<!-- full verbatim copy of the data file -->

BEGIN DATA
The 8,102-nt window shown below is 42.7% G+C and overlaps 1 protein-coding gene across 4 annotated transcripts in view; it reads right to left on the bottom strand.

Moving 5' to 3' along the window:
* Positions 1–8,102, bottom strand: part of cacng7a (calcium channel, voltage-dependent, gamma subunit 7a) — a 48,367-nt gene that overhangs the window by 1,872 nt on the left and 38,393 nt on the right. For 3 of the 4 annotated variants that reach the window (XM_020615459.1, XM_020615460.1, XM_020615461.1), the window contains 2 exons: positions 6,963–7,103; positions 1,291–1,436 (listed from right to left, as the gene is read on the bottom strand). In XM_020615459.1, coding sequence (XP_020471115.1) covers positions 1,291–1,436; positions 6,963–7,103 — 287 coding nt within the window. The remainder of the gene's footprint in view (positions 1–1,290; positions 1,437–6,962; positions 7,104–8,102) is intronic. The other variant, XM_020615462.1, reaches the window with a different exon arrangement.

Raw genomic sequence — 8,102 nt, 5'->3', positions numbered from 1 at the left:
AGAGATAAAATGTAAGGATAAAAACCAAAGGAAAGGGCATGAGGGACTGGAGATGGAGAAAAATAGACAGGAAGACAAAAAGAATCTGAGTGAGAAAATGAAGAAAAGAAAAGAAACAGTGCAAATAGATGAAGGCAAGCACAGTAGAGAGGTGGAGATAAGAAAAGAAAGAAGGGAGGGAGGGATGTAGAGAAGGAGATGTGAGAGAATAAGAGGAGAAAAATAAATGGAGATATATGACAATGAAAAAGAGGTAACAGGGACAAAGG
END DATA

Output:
The 8,102-nt window shown below is 42.7% G+C and overlaps 1 protein-coding gene across 4 annotated transcripts in view; it reads right to left on the bottom strand.

Moving 5' to 3' along the window:
* Positions 1–8,102, bottom strand: part of cacng7a (calcium channel, voltage-dependent, gamma subunit 7a) — a 48,367-nt gene that overhangs the window by 1,872 nt on the left and 38,393 nt on the right. For 3 of the 4 annotated variants that reach the window (XM_020615459.1, XM_020615460.1, XM_020615461.1), the window contains 2 exons: positions 6,963–7,103; positions 1,291–1,436 (listed from right to left, as the gene is read on the bottom strand). In XM_020615459.1, coding sequence (XP_020471115.1) covers positions 1,291–1,436; positions 6,963–7,103 — 287 coding nt within the window. The remainder of the gene's footprint in view (positions 1–1,290; positions 1,437–6,962; positions 7,104–8,102) is intronic. The other variant, XM_020615462.1, reaches the window with a different exon arrangement.

Raw genomic sequence — 8,102 nt, 5'->3', positions numbered from 1 at the left:
AGAGATAAAATGTAAGGATAAAAACCAAAGGAAAGGGCATGAGGGACTGGAGATGGAGAAAAATAGACAGGAAGACAAAAAGAATCTGAGTGAGAAAATGAAGAAAAGAAAAGAAACAGTGCAAATAGATGAAGGCAAGCACAGTAGAGAGGTGGAGATAAGAAAAGAAAGAAGGGAGGGAGGGATGTAGAGAAGGAGATGTGAGAGAATAAGAGGAGAAAAATAAATGGAGATATATGACAATGAAAAAGAGGTAACAGGGACAAAGG